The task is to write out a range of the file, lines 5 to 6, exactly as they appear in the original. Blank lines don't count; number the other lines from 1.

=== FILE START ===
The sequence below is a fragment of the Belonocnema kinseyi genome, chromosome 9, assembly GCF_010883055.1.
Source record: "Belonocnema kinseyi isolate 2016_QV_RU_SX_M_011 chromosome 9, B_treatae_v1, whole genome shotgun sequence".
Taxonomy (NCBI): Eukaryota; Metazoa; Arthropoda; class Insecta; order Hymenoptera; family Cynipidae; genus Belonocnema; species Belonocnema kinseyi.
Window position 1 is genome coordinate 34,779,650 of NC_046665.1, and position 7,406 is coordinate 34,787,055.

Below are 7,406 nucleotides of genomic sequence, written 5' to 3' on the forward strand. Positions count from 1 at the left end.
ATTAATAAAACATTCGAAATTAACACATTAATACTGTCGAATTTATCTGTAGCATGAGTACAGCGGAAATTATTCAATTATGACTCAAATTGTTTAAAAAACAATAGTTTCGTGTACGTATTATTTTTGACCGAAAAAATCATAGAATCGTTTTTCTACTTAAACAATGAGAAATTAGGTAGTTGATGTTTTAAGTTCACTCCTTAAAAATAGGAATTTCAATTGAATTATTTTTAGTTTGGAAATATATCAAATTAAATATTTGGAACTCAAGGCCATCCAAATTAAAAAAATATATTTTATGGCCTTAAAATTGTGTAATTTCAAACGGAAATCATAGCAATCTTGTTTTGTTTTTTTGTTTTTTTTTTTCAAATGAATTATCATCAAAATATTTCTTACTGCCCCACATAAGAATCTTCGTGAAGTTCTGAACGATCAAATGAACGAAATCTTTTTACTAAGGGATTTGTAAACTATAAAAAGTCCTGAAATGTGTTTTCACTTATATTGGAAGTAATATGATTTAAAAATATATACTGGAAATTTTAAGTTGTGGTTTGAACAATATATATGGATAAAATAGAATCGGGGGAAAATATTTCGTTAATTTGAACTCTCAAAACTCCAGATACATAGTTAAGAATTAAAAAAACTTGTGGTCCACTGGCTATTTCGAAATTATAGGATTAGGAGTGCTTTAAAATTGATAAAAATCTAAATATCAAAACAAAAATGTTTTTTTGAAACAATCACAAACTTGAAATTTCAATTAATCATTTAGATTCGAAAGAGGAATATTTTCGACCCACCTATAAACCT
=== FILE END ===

Below are 7,406 nucleotides of genomic sequence, written 5' to 3' on the forward strand. Positions count from 1 at the left end.
ATTAATAAAACATTCGAAATTAACACATTAATACTGTCGAATTTATCTGTAGCATGAGTACAGCGGAAATTATTCAATTATGACTCAAATTGTTTAAAAAACAATAGTTTCGTGTACGTATTATTTTTGACCGAAAAAATCATAGAATCGTTTTTCTACTTAAACAATGAGAAATTAGGTAGTTGATGTTTTAAGTTCACTCCTTAAAAATAGGAATTTCAATTGAATTATTTTTAGTTTGGAAATATATCAAATTAAATATTTGGAACTCAAGGCCATCCAAATTAAAAAAATATATTTTATGGCCTTAAAATTGTGTAATTTCAAACGGAAATCATAGCAATCTTGTTTTGTTTTTTTGTTTTTTTTTTTCAAATGAATTATCATCAAAATATTTCTTACTGCCCCACATAAGAATCTTCGTGAAGTTCTGAACGATCAAATGAACGAAATCTTTTTACTAAGGGATTTGTAAACTATAAAAAGTCCTGAAATGTGTTTTCACTTATATTGGAAGTAATATGATTTAAAAATATATACTGGAAATTTTAAGTTGTGGTTTGAACAATATATATGGATAAAATAGAATCGGGGGAAAATATTTCGTTAATTTGAACTCTCAAAACTCCAGATACATAGTTAAGAATTAAAAAAACTTGTGGTCCACTGGCTATTTCGAAATTATAGGATTAGGAGTGCTTTAAAATTGATAAAAATCTAAATATCAAAACAAAAATGTTTTTTTGAAACAATCACAAACTTGAAATTTCAATTAATCATTTAGATTCGAAAGAGGAATATTTTCGACCCACCTATAAACCT